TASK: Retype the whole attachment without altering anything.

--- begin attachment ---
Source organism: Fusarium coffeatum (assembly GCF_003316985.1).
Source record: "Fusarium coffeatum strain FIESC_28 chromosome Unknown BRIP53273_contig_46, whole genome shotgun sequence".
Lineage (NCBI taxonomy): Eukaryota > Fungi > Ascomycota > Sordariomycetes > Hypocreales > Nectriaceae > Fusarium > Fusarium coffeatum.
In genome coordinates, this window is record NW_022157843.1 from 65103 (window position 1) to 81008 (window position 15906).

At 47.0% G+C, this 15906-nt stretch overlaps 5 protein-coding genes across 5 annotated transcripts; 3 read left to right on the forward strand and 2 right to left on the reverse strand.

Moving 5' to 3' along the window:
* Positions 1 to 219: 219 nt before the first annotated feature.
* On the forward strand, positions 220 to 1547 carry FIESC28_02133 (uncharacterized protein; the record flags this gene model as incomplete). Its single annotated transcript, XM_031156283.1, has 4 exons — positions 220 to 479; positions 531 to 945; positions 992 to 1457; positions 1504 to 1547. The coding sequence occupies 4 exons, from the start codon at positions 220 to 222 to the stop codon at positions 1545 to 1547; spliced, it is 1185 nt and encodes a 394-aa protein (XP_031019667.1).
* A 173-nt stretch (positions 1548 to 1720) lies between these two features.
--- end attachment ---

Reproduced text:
Source organism: Fusarium coffeatum (assembly GCF_003316985.1).
Source record: "Fusarium coffeatum strain FIESC_28 chromosome Unknown BRIP53273_contig_46, whole genome shotgun sequence".
Lineage (NCBI taxonomy): Eukaryota > Fungi > Ascomycota > Sordariomycetes > Hypocreales > Nectriaceae > Fusarium > Fusarium coffeatum.
In genome coordinates, this window is record NW_022157843.1 from 65103 (window position 1) to 81008 (window position 15906).

At 47.0% G+C, this 15906-nt stretch overlaps 5 protein-coding genes across 5 annotated transcripts; 3 read left to right on the forward strand and 2 right to left on the reverse strand.

Moving 5' to 3' along the window:
* Positions 1 to 219: 219 nt before the first annotated feature.
* On the forward strand, positions 220 to 1547 carry FIESC28_02133 (uncharacterized protein; the record flags this gene model as incomplete). Its single annotated transcript, XM_031156283.1, has 4 exons — positions 220 to 479; positions 531 to 945; positions 992 to 1457; positions 1504 to 1547. The coding sequence occupies 4 exons, from the start codon at positions 220 to 222 to the stop codon at positions 1545 to 1547; spliced, it is 1185 nt and encodes a 394-aa protein (XP_031019667.1).
* A 173-nt stretch (positions 1548 to 1720) lies between these two features.